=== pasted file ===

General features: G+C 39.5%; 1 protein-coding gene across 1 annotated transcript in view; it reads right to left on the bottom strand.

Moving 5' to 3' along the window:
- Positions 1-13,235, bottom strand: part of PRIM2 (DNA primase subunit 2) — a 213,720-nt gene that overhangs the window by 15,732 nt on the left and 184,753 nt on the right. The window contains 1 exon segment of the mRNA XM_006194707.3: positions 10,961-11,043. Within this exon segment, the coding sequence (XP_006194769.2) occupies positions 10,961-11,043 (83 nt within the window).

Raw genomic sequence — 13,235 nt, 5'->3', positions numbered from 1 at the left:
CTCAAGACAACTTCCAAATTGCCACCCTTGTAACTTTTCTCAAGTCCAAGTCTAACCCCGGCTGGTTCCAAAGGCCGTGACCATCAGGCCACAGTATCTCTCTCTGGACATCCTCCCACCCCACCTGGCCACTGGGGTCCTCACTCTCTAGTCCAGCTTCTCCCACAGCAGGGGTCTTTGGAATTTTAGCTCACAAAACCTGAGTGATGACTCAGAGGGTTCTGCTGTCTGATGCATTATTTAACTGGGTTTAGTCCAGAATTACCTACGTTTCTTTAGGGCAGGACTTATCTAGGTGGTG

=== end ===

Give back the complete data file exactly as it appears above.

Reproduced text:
General features: G+C 39.5%; 1 protein-coding gene across 1 annotated transcript in view; it reads right to left on the bottom strand.

Moving 5' to 3' along the window:
- Positions 1-13,235, bottom strand: part of PRIM2 (DNA primase subunit 2) — a 213,720-nt gene that overhangs the window by 15,732 nt on the left and 184,753 nt on the right. The window contains 1 exon segment of the mRNA XM_006194707.3: positions 10,961-11,043. Within this exon segment, the coding sequence (XP_006194769.2) occupies positions 10,961-11,043 (83 nt within the window).

Raw genomic sequence — 13,235 nt, 5'->3', positions numbered from 1 at the left:
CTCAAGACAACTTCCAAATTGCCACCCTTGTAACTTTTCTCAAGTCCAAGTCTAACCCCGGCTGGTTCCAAAGGCCGTGACCATCAGGCCACAGTATCTCTCTCTGGACATCCTCCCACCCCACCTGGCCACTGGGGTCCTCACTCTCTAGTCCAGCTTCTCCCACAGCAGGGGTCTTTGGAATTTTAGCTCACAAAACCTGAGTGATGACTCAGAGGGTTCTGCTGTCTGATGCATTATTTAACTGGGTTTAGTCCAGAATTACCTACGTTTCTTTAGGGCAGGACTTATCTAGGTGGTG